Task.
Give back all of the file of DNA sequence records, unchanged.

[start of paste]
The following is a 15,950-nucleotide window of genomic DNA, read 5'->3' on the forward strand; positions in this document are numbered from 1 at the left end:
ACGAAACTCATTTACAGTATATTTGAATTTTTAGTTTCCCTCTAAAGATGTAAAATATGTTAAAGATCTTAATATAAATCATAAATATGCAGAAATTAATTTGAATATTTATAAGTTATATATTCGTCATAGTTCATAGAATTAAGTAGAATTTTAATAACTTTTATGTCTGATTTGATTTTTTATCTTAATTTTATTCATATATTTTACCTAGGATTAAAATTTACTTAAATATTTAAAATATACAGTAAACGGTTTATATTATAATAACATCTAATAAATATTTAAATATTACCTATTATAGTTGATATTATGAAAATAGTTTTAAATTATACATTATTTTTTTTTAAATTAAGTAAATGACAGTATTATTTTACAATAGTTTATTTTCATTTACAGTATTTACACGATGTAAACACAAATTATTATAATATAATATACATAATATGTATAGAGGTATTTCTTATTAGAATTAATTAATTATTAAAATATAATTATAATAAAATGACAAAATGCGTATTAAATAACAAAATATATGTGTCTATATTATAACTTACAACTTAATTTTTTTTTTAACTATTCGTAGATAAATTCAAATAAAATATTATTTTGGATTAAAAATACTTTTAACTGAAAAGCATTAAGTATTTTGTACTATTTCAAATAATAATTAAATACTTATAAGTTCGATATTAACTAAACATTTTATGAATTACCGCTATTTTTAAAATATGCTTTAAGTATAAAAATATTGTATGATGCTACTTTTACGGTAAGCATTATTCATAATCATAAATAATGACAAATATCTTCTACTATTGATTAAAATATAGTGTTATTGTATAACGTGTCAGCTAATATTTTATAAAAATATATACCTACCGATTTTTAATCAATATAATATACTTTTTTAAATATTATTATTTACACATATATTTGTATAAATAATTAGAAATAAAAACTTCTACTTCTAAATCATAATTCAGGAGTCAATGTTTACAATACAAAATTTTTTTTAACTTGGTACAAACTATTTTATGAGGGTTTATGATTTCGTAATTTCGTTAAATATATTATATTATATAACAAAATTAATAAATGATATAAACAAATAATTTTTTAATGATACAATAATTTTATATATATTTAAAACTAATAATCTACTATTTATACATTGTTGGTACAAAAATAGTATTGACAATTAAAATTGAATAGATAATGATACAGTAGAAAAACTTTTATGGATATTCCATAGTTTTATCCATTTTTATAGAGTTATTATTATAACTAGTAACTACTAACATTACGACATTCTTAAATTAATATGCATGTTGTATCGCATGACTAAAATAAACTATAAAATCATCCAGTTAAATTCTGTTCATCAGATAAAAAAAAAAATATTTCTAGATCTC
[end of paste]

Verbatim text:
The following is a 15,950-nucleotide window of genomic DNA, read 5'->3' on the forward strand; positions in this document are numbered from 1 at the left end:
ACGAAACTCATTTACAGTATATTTGAATTTTTAGTTTCCCTCTAAAGATGTAAAATATGTTAAAGATCTTAATATAAATCATAAATATGCAGAAATTAATTTGAATATTTATAAGTTATATATTCGTCATAGTTCATAGAATTAAGTAGAATTTTAATAACTTTTATGTCTGATTTGATTTTTTATCTTAATTTTATTCATATATTTTACCTAGGATTAAAATTTACTTAAATATTTAAAATATACAGTAAACGGTTTATATTATAATAACATCTAATAAATATTTAAATATTACCTATTATAGTTGATATTATGAAAATAGTTTTAAATTATACATTATTTTTTTTTAAATTAAGTAAATGACAGTATTATTTTACAATAGTTTATTTTCATTTACAGTATTTACACGATGTAAACACAAATTATTATAATATAATATACATAATATGTATAGAGGTATTTCTTATTAGAATTAATTAATTATTAAAATATAATTATAATAAAATGACAAAATGCGTATTAAATAACAAAATATATGTGTCTATATTATAACTTACAACTTAATTTTTTTTTTAACTATTCGTAGATAAATTCAAATAAAATATTATTTTGGATTAAAAATACTTTTAACTGAAAAGCATTAAGTATTTTGTACTATTTCAAATAATAATTAAATACTTATAAGTTCGATATTAACTAAACATTTTATGAATTACCGCTATTTTTAAAATATGCTTTAAGTATAAAAATATTGTATGATGCTACTTTTACGGTAAGCATTATTCATAATCATAAATAATGACAAATATCTTCTACTATTGATTAAAATATAGTGTTATTGTATAACGTGTCAGCTAATATTTTATAAAAATATATACCTACCGATTTTTAATCAATATAATATACTTTTTTAAATATTATTATTTACACATATATTTGTATAAATAATTAGAAATAAAAACTTCTACTTCTAAATCATAATTCAGGAGTCAATGTTTACAATACAAAATTTTTTTTAACTTGGTACAAACTATTTTATGAGGGTTTATGATTTCGTAATTTCGTTAAATATATTATATTATATAACAAAATTAATAAATGATATAAACAAATAATTTTTTAATGATACAATAATTTTATATATATTTAAAACTAATAATCTACTATTTATACATTGTTGGTACAAAAATAGTATTGACAATTAAAATTGAATAGATAATGATACAGTAGAAAAACTTTTATGGATATTCCATAGTTTTATCCATTTTTATAGAGTTATTATTATAACTAGTAACTACTAACATTACGACATTCTTAAATTAATATGCATGTTGTATCGCATGACTAAAATAAACTATAAAATCATCCAGTTAAATTCTGTTCATCAGATAAAAAAAAAAATATTTCTAGATCTC